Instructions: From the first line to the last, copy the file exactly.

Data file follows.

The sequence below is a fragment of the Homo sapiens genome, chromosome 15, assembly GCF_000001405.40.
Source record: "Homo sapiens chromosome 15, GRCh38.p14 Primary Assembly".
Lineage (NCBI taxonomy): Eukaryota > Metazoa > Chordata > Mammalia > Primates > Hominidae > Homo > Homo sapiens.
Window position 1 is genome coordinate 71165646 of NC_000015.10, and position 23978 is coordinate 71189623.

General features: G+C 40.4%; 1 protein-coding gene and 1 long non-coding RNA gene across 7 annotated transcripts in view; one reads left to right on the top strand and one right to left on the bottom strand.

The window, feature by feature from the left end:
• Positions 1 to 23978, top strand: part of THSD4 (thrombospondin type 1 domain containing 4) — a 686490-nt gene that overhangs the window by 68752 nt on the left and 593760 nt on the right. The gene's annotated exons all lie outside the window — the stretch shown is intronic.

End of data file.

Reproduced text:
The sequence below is a fragment of the Homo sapiens genome, chromosome 15, assembly GCF_000001405.40.
Source record: "Homo sapiens chromosome 15, GRCh38.p14 Primary Assembly".
Lineage (NCBI taxonomy): Eukaryota > Metazoa > Chordata > Mammalia > Primates > Hominidae > Homo > Homo sapiens.
Window position 1 is genome coordinate 71165646 of NC_000015.10, and position 23978 is coordinate 71189623.

General features: G+C 40.4%; 1 protein-coding gene and 1 long non-coding RNA gene across 7 annotated transcripts in view; one reads left to right on the top strand and one right to left on the bottom strand.

The window, feature by feature from the left end:
• Positions 1 to 23978, top strand: part of THSD4 (thrombospondin type 1 domain containing 4) — a 686490-nt gene that overhangs the window by 68752 nt on the left and 593760 nt on the right. The gene's annotated exons all lie outside the window — the stretch shown is intronic.